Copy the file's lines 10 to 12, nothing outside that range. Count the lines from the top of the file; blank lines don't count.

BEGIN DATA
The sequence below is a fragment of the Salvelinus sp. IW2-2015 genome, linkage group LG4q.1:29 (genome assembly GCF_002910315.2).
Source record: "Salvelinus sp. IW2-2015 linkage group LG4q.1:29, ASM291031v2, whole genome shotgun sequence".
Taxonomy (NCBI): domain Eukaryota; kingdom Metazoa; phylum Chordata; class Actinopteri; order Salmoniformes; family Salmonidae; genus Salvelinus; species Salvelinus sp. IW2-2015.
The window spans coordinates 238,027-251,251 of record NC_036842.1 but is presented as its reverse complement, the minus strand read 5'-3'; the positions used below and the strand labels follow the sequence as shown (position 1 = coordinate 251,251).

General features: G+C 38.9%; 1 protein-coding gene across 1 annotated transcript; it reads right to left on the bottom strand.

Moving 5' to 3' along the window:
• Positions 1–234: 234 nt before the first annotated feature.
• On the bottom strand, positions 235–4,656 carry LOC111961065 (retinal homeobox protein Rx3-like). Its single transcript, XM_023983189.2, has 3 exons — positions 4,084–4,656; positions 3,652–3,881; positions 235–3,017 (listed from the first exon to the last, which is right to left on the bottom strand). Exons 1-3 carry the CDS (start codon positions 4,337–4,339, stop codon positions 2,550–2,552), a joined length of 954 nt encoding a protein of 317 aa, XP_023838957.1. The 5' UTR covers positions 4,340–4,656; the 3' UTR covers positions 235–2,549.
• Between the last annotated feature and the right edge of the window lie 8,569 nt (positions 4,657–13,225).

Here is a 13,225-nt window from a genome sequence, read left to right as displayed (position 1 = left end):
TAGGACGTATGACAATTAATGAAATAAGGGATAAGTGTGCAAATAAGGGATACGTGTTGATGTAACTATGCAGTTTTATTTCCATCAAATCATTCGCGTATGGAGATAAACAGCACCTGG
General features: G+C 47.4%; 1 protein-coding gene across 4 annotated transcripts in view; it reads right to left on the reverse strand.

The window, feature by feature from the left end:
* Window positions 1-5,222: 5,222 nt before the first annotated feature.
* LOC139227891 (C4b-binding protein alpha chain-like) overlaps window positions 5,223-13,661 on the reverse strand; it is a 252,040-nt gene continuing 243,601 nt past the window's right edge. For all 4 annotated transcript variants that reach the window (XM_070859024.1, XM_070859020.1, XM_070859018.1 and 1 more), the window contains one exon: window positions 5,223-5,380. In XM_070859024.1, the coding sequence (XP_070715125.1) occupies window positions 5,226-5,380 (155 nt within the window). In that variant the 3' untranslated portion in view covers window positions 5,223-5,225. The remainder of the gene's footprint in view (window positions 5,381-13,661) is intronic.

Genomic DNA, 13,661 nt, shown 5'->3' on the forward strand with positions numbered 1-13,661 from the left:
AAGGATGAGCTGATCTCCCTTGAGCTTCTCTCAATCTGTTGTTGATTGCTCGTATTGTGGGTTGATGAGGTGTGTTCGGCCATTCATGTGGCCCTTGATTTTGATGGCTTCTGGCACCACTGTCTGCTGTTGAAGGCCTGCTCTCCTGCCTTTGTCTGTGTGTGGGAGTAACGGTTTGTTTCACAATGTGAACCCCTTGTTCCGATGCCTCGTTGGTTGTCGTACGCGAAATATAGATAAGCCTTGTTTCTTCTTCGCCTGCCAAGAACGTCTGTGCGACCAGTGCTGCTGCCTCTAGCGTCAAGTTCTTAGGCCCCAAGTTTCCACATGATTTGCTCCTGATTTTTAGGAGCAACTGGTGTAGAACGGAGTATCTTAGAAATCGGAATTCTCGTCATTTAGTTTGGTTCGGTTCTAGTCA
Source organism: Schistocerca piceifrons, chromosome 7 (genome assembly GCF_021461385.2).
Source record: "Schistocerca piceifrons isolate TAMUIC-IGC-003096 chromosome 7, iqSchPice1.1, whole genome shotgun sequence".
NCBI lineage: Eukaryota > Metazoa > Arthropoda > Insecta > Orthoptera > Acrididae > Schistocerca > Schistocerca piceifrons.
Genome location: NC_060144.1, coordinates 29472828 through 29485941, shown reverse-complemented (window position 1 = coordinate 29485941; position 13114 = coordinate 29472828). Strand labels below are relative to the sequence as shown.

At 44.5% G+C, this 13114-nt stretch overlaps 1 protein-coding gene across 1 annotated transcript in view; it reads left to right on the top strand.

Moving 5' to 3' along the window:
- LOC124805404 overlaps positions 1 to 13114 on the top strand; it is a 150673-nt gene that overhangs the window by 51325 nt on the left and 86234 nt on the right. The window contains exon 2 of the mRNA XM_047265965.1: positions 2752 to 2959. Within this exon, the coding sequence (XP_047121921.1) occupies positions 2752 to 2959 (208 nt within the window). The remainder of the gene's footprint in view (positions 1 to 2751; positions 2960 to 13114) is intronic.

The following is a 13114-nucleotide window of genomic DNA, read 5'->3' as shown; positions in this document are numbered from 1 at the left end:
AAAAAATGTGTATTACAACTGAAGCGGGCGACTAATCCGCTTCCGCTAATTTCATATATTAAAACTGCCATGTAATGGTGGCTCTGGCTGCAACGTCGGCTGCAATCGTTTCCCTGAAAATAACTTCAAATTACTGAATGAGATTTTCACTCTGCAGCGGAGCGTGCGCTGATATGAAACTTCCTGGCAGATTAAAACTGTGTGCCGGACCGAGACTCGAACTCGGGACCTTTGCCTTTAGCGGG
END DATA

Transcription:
Here is a 13,225-nt window from a genome sequence, read left to right as displayed (position 1 = left end):
TAGGACGTATGACAATTAATGAAATAAGGGATAAGTGTGCAAATAAGGGATACGTGTTGATGTAACTATGCAGTTTTATTTCCATCAAATCATTCGCGTATGGAGATAAACAGCACCTGG
General features: G+C 47.4%; 1 protein-coding gene across 4 annotated transcripts in view; it reads right to left on the reverse strand.